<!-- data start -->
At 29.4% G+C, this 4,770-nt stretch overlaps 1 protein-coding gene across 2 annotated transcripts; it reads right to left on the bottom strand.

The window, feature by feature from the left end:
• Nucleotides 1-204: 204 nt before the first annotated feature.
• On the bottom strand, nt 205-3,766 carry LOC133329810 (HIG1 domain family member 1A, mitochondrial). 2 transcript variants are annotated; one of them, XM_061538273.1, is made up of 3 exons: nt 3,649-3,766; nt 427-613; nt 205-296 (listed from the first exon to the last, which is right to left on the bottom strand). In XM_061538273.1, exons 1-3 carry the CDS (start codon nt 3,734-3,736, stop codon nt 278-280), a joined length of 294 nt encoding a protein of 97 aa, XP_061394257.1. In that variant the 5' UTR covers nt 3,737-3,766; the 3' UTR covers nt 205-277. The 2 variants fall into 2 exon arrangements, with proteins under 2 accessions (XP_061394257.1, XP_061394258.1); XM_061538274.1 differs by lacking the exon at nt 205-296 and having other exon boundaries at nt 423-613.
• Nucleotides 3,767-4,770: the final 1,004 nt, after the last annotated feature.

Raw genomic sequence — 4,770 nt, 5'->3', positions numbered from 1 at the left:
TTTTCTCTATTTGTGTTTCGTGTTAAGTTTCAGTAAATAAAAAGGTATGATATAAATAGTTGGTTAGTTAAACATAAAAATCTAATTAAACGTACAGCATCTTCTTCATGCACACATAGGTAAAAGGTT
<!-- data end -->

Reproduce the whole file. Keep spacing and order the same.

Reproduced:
At 29.4% G+C, this 4,770-nt stretch overlaps 1 protein-coding gene across 2 annotated transcripts; it reads right to left on the bottom strand.

The window, feature by feature from the left end:
• Nucleotides 1-204: 204 nt before the first annotated feature.
• On the bottom strand, nt 205-3,766 carry LOC133329810 (HIG1 domain family member 1A, mitochondrial). 2 transcript variants are annotated; one of them, XM_061538273.1, is made up of 3 exons: nt 3,649-3,766; nt 427-613; nt 205-296 (listed from the first exon to the last, which is right to left on the bottom strand). In XM_061538273.1, exons 1-3 carry the CDS (start codon nt 3,734-3,736, stop codon nt 278-280), a joined length of 294 nt encoding a protein of 97 aa, XP_061394257.1. In that variant the 5' UTR covers nt 3,737-3,766; the 3' UTR covers nt 205-277. The 2 variants fall into 2 exon arrangements, with proteins under 2 accessions (XP_061394257.1, XP_061394258.1); XM_061538274.1 differs by lacking the exon at nt 205-296 and having other exon boundaries at nt 423-613.
• Nucleotides 3,767-4,770: the final 1,004 nt, after the last annotated feature.

Raw genomic sequence — 4,770 nt, 5'->3', positions numbered from 1 at the left:
TTTTCTCTATTTGTGTTTCGTGTTAAGTTTCAGTAAATAAAAAGGTATGATATAAATAGTTGGTTAGTTAAACATAAAAATCTAATTAAACGTACAGCATCTTCTTCATGCACACATAGGTAAAAGGTT